Ever heard of traffic shaping or Internet throttling? If not you need to read this, it could be the reason why your YouTube or favorite game is running so slow.
Throttling The Internet, It’s Not What You Think
Have you ever noticed that sometimes it takes a lot longer than usual for websites, games or movies to download or stream to your computer? Is watching streaming content a pain because Youtube is too slow? If so, you are likely the victim of traffic shaping, the latest in a long series of buzzwords that describe the traffic controlling practices used by Internet service providers around the globe. If you haven’t heard this term you may be more familiar with bandwidth throttling. Read on to learn about the difference between the two.
Bandwidth throttling is the intentional slowing of Internet traffic by Internet Service Providers, ISPs. Throttling can be done at several levels of the network. Locally, system admins can control the flow of traffic to their local area networks to prevent server crashes and other impairments. On a broader scale throttling by ISP’s will control the flow in information across the Internet to the local network. They do this to control the flow of traffic and minimize bandwidth congestion. On the surface, it sounds like a good thing but its application and today’s usage often increases connection speeds only for those who will pay at the expense of everyone else. The real danger to average Internet users is that throttling can be actively targeted to include geographic regions, certain types of content (streaming video, games, etc.) and to compel Internet users to pay higher rates for faster connection speeds.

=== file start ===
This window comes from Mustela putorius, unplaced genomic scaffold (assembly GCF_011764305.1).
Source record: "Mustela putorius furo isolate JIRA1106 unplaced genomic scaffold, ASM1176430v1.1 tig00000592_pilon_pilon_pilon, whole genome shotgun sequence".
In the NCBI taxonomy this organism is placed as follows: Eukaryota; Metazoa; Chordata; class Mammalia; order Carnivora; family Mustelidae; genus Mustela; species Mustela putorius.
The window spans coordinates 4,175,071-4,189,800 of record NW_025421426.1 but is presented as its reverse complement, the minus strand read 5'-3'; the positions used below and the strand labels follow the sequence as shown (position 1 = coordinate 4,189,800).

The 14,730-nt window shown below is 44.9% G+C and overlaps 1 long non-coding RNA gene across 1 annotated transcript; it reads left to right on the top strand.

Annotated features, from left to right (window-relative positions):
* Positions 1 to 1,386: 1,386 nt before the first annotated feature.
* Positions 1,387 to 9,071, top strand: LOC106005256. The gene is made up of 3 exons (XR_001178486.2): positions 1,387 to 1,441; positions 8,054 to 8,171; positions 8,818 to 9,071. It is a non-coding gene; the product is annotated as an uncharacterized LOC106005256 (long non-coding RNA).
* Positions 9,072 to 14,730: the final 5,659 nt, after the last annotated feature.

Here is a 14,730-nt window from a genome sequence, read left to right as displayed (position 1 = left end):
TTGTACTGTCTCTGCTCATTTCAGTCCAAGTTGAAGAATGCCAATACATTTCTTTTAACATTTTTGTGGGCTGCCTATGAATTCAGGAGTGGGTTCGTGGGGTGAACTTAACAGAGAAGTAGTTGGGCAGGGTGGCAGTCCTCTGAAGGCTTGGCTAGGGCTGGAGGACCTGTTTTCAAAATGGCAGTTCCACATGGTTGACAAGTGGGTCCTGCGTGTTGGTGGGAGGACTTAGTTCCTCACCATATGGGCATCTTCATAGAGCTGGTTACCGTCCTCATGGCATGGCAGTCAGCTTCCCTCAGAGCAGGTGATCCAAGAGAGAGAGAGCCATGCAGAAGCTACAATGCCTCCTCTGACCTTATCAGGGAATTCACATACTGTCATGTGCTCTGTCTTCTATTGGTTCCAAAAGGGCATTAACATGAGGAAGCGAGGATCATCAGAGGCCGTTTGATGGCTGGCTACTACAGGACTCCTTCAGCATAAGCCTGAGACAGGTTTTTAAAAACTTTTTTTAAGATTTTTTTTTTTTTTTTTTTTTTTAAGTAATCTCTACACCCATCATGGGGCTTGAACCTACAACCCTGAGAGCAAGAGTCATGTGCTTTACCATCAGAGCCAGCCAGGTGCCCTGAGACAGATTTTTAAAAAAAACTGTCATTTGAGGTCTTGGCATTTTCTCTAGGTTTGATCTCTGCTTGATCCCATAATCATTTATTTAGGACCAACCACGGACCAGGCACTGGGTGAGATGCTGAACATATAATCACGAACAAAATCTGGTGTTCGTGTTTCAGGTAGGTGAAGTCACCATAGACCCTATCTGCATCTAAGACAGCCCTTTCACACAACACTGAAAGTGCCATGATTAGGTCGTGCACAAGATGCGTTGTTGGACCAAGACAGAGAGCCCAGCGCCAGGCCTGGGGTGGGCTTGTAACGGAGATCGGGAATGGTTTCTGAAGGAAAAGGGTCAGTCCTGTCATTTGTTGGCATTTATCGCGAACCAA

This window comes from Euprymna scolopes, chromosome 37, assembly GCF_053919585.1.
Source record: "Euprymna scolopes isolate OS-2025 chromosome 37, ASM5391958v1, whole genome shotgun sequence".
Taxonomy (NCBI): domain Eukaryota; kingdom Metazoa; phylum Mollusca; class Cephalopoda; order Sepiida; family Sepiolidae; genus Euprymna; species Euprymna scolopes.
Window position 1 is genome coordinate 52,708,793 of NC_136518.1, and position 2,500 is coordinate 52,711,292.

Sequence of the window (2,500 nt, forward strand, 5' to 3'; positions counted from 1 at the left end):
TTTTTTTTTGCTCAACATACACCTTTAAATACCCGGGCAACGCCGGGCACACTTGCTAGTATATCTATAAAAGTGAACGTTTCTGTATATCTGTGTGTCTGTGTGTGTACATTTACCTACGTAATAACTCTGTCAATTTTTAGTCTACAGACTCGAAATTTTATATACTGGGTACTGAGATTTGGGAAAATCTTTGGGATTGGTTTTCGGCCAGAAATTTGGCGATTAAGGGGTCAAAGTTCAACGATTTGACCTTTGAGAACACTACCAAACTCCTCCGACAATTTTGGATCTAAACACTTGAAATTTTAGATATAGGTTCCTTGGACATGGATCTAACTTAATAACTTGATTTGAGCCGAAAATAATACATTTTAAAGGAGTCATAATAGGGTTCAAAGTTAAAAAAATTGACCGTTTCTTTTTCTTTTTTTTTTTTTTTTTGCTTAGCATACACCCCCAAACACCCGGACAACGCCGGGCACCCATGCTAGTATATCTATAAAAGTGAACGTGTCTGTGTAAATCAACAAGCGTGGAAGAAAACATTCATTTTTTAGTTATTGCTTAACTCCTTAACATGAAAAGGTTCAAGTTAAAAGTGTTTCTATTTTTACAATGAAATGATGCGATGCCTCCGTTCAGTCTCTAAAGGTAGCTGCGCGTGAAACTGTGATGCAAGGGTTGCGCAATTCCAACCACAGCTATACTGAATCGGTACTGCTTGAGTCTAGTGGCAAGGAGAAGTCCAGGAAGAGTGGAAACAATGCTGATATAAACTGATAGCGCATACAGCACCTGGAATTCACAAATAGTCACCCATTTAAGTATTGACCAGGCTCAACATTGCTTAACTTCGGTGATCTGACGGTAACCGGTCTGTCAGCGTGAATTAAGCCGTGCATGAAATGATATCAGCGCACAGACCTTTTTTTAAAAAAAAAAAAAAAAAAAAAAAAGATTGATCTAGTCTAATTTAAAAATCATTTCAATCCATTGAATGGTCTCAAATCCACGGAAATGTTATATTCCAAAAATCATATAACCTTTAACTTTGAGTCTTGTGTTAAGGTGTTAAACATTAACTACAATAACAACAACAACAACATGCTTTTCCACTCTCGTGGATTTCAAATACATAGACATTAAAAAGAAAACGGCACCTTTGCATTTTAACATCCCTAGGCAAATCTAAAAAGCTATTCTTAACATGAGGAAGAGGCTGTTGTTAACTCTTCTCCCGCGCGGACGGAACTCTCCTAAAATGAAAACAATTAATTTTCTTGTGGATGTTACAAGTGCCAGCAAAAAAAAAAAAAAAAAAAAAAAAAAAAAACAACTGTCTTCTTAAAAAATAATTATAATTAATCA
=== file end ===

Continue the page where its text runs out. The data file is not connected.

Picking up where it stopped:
- Bandwidth – In computer networking bandwidth, also known as network bandwidth, data bandwidth or digital bandwidth, is a rate of information transfer capacity expressed in terms of bits per second. In application it may refer to amount of throughput available on one system. Think about it like this. The Internet is made up of millions of data servers which host websites and direct traffic. In order to access websites and transfer information your computer will make and receive requests from one or more of those servers. Bandwidth is the rate of requests a server/connection is able to maintain, throttling is done by limiting the number of those requests.
Most if not all ISPs currently engage in some kind of throttling. They claim it helps them maintain a higher level of service for their clients, the problem is that it also raises issues concerning Net Neutrality and the rights of Internet users. Net Neutrality is the idea that all Internet traffic should be treated equally, that the Internet’s only function is to enable the movement of data and not to prioritize which data gets preferential treatment. This concept was put into law February of 2015 by the US Federal Communications Commission. The Open Internet rules are intended to protect free and open expression on the Internet. They state that: